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Sunday, March 25, 2007

flavored ghee

flavored ghee clarified butter
Ghee is just butter, with milk solids and water removed by gentle heating and simmering.

A dab of ghee is all it takes to make fresh home-made rotis, corn bread or dinner rolls that much more irresistible:-)

Ghee, aka clarified butter, is a staple in my mom's kitchen. She usually had home-made ghee handy. She didn't use it a lot, and certainly didn't fry foods in ghee at home, but, once a fortnight or so, usually on Sundays, my mom used to just serve up ghee and rice for lunch, that's it. It felt like a cleansing meal. And we would get diluted buttermilk as a snack/drink.

These days I like to make ghee at home, with some infused flavors.

Pictured above are annatto-garlic ghee (orange-red, on the left back), mint-jalapeño ghee (greenish, in the front), and cardamom ghee (yellowish, right back).

The procedure is very simple: Gradually melt unsweetened, unsalted butter in a pan. Add any flavoring ingredients at this point, if using, and let it simmer gently. The seething bubbles will get vigorous as water is evaporating away, and then, the bubbling will die down a little. Skim off any foam that rises to the top. Try not to stir once milk solids start separating. It takes a little trial and error to gauge the smell and color when ghee is ready. Off heat, without shaking the pan, strain through a cheese cloth into a container. The clear liquid is ghee.

A box (16 oz) of butter yields about 8 or 9 oz of ghee.

Ghee remains spreadable at room temperature and doesn't need refrigeration if stored air-tight and kept moisture-proof.

Any favorite herbs/spices can be used to infuse wonderful flavor and aroma to the ghee - like rosemary, marjoram, sage, thyme, ginger, garlic, mint, chilies, cardamom and so on.

Add the flavoring to the butter at the start or at any point in the process that results in the infusion strength to your liking. I have experimented with adding it at different stages and found that I like the infusion strength when added right after the butter has melted and is just beginning to bubble. The quantities below are just a guideline, for use with 16 oz of butter.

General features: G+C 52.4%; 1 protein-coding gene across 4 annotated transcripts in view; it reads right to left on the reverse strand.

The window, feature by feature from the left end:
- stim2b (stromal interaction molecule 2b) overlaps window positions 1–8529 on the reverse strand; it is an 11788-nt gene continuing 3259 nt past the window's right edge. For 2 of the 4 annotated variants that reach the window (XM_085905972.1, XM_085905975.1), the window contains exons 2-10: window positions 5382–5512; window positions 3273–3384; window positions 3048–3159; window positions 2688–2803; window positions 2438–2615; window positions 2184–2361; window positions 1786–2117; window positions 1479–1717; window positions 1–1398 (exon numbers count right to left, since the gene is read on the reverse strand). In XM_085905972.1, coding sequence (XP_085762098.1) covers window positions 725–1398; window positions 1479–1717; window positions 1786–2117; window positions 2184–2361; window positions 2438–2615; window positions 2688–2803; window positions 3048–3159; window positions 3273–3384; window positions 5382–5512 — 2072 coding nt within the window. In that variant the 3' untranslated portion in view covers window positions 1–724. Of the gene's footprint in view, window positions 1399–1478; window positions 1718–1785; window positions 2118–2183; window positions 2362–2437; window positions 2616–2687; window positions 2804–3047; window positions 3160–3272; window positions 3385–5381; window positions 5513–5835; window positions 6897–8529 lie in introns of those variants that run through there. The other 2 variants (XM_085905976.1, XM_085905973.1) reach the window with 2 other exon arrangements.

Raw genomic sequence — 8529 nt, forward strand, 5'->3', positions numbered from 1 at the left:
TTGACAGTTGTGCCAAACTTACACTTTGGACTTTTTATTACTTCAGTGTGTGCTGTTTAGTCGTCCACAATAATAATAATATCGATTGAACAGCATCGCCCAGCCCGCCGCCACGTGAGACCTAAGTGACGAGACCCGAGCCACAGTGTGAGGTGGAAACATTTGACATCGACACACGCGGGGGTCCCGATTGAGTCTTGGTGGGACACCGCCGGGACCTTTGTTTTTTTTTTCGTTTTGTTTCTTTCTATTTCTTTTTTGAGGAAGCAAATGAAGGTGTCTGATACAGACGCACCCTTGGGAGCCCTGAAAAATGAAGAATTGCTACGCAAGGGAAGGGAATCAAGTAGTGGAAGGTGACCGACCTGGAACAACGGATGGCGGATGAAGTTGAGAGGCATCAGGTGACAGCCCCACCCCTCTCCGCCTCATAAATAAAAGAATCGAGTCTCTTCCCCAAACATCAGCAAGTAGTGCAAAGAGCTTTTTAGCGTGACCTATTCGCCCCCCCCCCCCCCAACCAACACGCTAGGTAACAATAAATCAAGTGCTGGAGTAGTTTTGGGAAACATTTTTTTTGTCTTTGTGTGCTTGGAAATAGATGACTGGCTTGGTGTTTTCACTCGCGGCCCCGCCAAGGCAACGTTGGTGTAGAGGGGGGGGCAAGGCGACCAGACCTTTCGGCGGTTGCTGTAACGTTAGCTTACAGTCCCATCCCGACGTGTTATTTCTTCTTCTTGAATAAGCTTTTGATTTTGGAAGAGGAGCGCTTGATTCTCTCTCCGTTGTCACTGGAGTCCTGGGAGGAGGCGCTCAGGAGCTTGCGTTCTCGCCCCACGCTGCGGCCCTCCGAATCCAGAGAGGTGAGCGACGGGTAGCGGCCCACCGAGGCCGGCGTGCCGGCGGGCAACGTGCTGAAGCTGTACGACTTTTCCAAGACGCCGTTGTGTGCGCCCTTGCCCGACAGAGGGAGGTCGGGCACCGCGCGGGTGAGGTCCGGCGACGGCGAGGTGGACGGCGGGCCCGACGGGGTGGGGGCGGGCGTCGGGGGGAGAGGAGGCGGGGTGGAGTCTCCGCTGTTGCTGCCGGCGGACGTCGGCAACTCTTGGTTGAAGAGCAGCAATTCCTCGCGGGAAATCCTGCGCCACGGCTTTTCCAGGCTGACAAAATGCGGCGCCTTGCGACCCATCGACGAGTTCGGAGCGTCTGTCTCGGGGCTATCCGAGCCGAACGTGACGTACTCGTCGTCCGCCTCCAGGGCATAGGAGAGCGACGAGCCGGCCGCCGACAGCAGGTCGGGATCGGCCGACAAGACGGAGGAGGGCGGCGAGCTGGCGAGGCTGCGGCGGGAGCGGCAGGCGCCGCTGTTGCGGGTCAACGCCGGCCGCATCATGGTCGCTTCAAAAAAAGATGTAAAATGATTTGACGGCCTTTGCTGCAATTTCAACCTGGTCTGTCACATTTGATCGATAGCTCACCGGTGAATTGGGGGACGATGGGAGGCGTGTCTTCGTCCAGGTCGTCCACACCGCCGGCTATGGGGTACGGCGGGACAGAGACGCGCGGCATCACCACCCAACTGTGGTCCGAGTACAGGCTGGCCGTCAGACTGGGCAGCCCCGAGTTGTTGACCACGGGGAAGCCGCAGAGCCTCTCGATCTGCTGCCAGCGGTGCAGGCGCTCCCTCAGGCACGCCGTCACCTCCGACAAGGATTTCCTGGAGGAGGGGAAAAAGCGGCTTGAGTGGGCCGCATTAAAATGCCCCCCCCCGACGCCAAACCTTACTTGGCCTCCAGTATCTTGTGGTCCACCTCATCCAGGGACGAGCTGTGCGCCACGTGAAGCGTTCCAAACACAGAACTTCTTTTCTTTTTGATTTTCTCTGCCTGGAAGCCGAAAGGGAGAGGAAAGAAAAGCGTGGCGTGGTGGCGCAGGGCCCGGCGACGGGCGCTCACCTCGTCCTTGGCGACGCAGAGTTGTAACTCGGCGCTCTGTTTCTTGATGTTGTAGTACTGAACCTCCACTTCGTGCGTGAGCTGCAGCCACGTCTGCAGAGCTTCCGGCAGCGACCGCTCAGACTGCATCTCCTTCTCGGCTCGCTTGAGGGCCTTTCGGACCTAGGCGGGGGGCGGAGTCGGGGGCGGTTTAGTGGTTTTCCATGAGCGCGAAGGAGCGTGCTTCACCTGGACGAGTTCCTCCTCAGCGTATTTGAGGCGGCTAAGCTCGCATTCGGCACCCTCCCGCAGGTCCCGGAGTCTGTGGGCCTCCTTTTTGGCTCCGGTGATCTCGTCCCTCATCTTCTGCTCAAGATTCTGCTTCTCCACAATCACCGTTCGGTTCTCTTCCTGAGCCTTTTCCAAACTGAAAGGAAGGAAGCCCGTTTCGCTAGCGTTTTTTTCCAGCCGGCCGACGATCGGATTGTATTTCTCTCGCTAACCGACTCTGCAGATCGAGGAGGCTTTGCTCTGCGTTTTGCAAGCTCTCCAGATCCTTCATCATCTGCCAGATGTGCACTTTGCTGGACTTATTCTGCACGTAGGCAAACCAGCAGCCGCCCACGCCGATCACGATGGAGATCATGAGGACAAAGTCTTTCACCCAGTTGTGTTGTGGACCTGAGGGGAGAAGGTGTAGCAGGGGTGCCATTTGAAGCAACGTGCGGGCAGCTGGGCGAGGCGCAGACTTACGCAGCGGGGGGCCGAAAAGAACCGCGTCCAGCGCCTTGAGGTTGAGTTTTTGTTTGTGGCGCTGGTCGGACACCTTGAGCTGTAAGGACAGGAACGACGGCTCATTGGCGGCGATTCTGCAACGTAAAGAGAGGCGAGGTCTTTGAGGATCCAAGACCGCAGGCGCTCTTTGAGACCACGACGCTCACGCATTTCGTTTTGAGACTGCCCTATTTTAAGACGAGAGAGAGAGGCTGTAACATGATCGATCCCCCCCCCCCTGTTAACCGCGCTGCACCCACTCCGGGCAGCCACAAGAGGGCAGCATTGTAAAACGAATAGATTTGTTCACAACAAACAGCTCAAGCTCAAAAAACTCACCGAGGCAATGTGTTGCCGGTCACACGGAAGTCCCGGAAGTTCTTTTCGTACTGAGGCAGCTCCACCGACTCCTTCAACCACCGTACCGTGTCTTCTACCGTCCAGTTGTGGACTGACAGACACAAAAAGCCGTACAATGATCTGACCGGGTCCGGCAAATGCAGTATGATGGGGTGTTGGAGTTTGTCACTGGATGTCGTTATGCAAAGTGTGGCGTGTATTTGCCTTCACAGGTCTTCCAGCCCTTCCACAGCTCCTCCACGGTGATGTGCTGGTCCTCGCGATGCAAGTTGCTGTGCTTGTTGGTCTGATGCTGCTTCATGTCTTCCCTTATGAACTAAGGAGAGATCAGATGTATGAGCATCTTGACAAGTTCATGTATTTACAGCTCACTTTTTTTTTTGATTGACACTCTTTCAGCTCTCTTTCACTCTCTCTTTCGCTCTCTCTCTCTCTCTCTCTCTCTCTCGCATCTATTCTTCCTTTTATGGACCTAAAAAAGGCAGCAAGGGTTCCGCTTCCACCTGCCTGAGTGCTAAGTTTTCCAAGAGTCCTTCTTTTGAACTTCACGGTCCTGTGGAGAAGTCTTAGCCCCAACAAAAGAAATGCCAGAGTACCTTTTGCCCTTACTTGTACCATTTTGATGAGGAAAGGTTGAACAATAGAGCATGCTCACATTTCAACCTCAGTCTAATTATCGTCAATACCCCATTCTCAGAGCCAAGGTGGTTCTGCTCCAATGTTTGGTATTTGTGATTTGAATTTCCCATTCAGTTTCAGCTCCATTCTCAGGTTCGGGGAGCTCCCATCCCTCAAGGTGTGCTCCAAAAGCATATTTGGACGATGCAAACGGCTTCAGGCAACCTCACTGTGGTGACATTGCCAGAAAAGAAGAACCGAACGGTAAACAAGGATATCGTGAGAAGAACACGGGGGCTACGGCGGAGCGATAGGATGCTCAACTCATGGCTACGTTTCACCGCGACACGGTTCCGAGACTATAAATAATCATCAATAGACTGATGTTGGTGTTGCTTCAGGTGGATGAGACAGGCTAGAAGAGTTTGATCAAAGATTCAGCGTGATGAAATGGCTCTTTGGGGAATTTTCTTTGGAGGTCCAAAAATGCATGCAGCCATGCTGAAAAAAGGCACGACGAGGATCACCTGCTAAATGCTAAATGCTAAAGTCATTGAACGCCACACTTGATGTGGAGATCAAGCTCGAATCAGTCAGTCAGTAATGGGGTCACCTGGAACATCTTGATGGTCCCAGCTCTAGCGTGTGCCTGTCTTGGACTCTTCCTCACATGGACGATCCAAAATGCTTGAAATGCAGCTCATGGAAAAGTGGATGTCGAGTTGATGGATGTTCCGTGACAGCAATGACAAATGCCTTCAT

Here are three of my favorite flavored ghee infusions.

Annatto-Garlic Ghee: 4 Tbsp annatto paste, 6-8 cloves of garlic crushed or minced finely.

Mint-Jalapeño Ghee: ½ cup mint leaves and 1 large jalapeño, broken down into a coarse paste using blender or food processor.

Cardamom Ghee: 6-8 pods of small green cardamom, crushed.

easy home made recipe flavored ghee clarified butter

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  • At 11:10 AM, Blogger bee said…

    wow. cardamom ghee sounds perfect for diwali sweets.

  • At 4:32 PM, Blogger jeena said…

    Hi, would you use the cardamon ghee particularly for sweet things? Is ghee healthier than butter and margarine? I like to cook but I am trying to be healthier do you think ghee would be better as I do love the taste of ghee. :)

    visit jeena's kitchen healthy recipe blog

  • At 7:19 AM, Blogger jeena said…

    Hi there , I was sure I posted here yesterday but I must have had computer problems :)

    I asked about the cardamon ghee, would it be used to make sweet recipes with? Also is home made ghee better to eat than butter, I'm trying to be healthier so I'm just curious - I do love the taste of ghee though :)

  • At 9:27 AM, Blogger Sheela said…

    hi jeena, sorry, i didn't check my mail for comment moderation, so, didn't see your comments until now.

    Yes, your are right, cardamom ghee goes well with sweets.

    As far as health benefits:, Ayurveda recommends ghee; ghee is considered saturated fat; ghee is 100% fat, but, the "good" kind of fat, as far as I understand. So, I use it more than butter :-)

  • At 2:45 PM, Blogger jeena said…

    Hi Sheela, I have been having a few PC problems so I wasn't sure :)

    I do use olive oil a lot in cooking but it just won't do for some things. I like ghee especially with spices! I havn't used ghee with anything sweet yet but I would like to try sometime. I will be trying your homemade ghee - how long does it keep for approx?

  • At 2:48 PM, Blogger Sheela said…

    hi jeena, since i make small batches and use them up within two months, i am not sure; but, the ghee my mom makes usually lasts for up to six months if stored air-tight, and mainly, it should be kept water-proof - like, use a dry spoon to get ghee out of the jar...

  • At 9:33 AM, Anonymous Stevie O. said…

    As far as health considerations go, it is much better than most margarine. Margarine is mostly transfat (hydrogenated fats)--the stuff they're banning in NY and other places. As far as butter vs. ghee, they're probably close, but ghee tastes better and is more fun to use!

  • At 4:34 PM, Blogger Kay said…

    I've read about ginger flavored ghees .... but colorful ghees! and that too, with natural ingredients! This is the first time.

    Your creativity speaks! :)


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